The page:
A: Yes, students of The Urantia Book do recognize that Jesus was the Son of God as well as being the Son of Man. Which of these two qualifications is more meaningful? Each of us is a son of God--that was one of Jesus' primary teachings, the value of the individual, and that while God is no respecter of persons, we're each equally important to our Father in heaven. Christianity tends to emphasize the teaching that Jesus was a Son of God, neglecting the equally valuable realization that Jesus was also a Son of Man and neglecting to emphasize that we too are sons of God, not in the same sense that Jesus was but in a sense that is equally as cherished and loved by God the father.
By Jesus taking on the role of Son of Man he acknowledged that he would live a life in the flesh just as we mortals do. Although having a pre-existent divine existence before becoming a mortal, he accepted status as a mortal of the realm, was subject to the same vicissitudes of life that mortals are subject to, lived life as we do. Jesus was human as well as divine.
Students of The Urantia Book do not believe that Jesus died on the cross to save us from our sins; we do not accept the Christian atonement dogma that proposes that God required a human/divine sacrifice in order to be appeased. We hold the Father in heaven in much higher regard than such a primitive anthropomorphized opinion casts. As the Son of Man, Jesus submitted to torture and a barbaric death, not because God willed it but as a way of making the continuity of life after death undeniable.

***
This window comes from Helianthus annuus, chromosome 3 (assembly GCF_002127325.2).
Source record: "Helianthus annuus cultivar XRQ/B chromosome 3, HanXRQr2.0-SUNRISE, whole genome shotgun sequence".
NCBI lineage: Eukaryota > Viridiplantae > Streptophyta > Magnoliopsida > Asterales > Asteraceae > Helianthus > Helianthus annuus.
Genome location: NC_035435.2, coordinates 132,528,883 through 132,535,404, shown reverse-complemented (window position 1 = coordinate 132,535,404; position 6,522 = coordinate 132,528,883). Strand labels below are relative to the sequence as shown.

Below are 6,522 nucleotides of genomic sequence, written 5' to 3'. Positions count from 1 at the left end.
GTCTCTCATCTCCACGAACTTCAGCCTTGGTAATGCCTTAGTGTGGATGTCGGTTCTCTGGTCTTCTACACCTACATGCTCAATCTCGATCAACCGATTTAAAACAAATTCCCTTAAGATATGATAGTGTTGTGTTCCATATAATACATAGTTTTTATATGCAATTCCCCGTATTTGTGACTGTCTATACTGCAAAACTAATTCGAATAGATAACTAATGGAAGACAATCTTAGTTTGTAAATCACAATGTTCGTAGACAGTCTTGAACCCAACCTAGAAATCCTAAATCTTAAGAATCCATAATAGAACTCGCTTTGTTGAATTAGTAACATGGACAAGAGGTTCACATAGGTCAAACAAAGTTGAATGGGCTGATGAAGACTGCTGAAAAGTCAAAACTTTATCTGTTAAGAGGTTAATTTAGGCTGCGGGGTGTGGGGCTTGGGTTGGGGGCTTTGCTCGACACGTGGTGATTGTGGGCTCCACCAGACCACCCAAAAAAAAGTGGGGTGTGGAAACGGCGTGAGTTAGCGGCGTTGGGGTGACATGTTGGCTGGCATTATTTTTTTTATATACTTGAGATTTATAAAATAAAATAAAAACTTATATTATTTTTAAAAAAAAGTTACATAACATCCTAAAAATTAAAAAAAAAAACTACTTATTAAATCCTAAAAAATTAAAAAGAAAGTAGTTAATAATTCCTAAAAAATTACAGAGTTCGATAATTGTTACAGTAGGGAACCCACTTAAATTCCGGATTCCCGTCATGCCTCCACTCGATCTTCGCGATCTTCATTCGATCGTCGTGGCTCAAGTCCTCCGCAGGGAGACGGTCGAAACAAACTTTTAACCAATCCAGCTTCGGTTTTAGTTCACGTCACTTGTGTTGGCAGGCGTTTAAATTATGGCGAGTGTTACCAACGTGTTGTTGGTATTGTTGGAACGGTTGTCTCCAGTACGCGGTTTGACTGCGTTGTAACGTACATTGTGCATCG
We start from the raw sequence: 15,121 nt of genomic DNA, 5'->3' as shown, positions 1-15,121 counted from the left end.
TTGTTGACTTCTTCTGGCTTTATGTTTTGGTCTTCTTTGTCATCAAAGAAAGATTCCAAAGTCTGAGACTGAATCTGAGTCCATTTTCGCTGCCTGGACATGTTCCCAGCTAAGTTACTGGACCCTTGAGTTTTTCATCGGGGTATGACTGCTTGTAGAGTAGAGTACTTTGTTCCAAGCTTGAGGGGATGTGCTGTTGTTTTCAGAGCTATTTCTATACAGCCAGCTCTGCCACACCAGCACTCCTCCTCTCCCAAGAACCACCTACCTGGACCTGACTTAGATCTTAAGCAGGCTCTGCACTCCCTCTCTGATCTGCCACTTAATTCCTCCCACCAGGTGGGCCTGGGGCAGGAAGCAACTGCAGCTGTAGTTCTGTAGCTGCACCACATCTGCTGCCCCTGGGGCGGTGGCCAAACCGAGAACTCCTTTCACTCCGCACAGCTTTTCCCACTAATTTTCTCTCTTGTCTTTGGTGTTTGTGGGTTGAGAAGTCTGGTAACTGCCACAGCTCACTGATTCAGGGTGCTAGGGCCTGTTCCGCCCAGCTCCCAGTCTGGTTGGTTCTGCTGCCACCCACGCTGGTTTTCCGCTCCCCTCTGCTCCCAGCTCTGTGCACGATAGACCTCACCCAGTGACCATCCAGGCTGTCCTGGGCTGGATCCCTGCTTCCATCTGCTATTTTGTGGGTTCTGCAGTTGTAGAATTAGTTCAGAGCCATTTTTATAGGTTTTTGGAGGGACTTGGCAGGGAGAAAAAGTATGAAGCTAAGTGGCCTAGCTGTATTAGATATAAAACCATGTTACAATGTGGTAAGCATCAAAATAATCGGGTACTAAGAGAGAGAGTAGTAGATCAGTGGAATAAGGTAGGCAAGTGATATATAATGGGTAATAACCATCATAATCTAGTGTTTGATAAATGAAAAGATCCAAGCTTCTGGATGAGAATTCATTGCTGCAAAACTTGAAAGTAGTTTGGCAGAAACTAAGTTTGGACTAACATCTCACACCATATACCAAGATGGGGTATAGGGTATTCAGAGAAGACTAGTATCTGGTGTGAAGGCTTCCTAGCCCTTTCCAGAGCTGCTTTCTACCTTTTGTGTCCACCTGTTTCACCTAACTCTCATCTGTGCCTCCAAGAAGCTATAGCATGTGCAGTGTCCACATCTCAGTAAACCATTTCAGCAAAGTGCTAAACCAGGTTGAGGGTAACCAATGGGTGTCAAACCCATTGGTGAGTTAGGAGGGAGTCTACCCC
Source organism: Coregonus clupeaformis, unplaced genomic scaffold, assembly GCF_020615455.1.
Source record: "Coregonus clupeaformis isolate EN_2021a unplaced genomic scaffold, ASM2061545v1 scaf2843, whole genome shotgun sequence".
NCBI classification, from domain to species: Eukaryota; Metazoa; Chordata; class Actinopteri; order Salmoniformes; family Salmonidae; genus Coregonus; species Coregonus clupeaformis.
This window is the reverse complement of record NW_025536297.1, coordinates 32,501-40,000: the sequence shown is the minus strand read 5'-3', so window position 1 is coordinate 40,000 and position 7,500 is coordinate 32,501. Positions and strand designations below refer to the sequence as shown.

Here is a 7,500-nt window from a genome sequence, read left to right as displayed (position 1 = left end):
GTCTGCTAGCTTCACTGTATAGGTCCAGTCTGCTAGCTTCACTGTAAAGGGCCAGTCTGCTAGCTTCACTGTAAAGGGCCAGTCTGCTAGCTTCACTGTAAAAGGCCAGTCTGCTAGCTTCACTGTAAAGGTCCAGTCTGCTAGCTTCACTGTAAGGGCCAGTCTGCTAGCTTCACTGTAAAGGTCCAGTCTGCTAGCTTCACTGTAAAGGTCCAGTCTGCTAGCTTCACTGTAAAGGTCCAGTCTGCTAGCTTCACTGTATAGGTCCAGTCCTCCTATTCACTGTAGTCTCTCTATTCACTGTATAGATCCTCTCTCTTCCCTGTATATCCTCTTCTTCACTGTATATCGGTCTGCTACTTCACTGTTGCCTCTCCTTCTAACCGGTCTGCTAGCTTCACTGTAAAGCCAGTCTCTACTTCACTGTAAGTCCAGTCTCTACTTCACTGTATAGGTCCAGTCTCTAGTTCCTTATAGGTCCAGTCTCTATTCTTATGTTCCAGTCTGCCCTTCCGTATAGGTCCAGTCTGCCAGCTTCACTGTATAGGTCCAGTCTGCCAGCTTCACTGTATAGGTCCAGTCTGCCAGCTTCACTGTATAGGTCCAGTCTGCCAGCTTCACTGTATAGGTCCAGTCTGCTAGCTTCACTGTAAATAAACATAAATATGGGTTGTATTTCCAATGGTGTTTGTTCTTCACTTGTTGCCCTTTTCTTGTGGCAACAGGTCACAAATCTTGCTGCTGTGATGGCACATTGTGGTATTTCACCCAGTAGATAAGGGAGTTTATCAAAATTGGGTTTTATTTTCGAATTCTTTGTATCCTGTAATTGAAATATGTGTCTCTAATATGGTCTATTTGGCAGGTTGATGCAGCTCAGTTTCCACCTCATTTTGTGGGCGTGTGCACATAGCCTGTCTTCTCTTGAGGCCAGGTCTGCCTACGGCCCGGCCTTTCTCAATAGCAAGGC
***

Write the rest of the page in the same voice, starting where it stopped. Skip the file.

Not only did he teach that death was not the end of existence, that in his Father's house are many mansions where he has prepared a place for us, but he manifested this teaching by returning from death. This, and not that he died for sins, is the great gift Jesus has given to humanity for all time that has been lost to much of Christian theology.
You concluded by saying "If not, then this is not Christianity." Exactly. The Urantia Book is a new revelation of truth, not an amplification of Christianity nor of any other religion on earth. The Urantia Book does not claim to be Christian; it does claim to be Jesusonian — to be an accurate restatement of Jesus' life and teachings devoid of religious dogma."